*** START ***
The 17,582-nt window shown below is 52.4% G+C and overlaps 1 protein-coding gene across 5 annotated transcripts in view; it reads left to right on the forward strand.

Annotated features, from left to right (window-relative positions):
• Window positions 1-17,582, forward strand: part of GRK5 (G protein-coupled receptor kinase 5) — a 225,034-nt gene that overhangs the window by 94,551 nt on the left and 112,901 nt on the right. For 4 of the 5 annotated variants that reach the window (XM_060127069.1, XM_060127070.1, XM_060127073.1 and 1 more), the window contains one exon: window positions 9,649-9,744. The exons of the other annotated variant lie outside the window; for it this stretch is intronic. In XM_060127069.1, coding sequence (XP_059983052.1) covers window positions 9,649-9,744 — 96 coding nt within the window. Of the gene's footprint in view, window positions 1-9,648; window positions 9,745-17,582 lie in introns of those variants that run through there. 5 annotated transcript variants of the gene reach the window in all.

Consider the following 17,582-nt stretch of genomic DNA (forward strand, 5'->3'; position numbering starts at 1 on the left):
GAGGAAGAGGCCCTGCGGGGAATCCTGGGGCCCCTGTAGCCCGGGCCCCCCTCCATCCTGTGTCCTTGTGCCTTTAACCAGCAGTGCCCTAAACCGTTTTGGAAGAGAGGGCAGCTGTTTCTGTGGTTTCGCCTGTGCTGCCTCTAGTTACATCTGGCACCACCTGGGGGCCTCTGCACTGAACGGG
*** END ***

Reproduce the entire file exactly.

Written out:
The 17,582-nt window shown below is 52.4% G+C and overlaps 1 protein-coding gene across 5 annotated transcripts in view; it reads left to right on the forward strand.

Annotated features, from left to right (window-relative positions):
• Window positions 1-17,582, forward strand: part of GRK5 (G protein-coupled receptor kinase 5) — a 225,034-nt gene that overhangs the window by 94,551 nt on the left and 112,901 nt on the right. For 4 of the 5 annotated variants that reach the window (XM_060127069.1, XM_060127070.1, XM_060127073.1 and 1 more), the window contains one exon: window positions 9,649-9,744. The exons of the other annotated variant lie outside the window; for it this stretch is intronic. In XM_060127069.1, coding sequence (XP_059983052.1) covers window positions 9,649-9,744 — 96 coding nt within the window. Of the gene's footprint in view, window positions 1-9,648; window positions 9,745-17,582 lie in introns of those variants that run through there. 5 annotated transcript variants of the gene reach the window in all.

Consider the following 17,582-nt stretch of genomic DNA (forward strand, 5'->3'; position numbering starts at 1 on the left):
GAGGAAGAGGCCCTGCGGGGAATCCTGGGGCCCCTGTAGCCCGGGCCCCCCTCCATCCTGTGTCCTTGTGCCTTTAACCAGCAGTGCCCTAAACCGTTTTGGAAGAGAGGGCAGCTGTTTCTGTGGTTTCGCCTGTGCTGCCTCTAGTTACATCTGGCACCACCTGGGGGCCTCTGCACTGAACGGG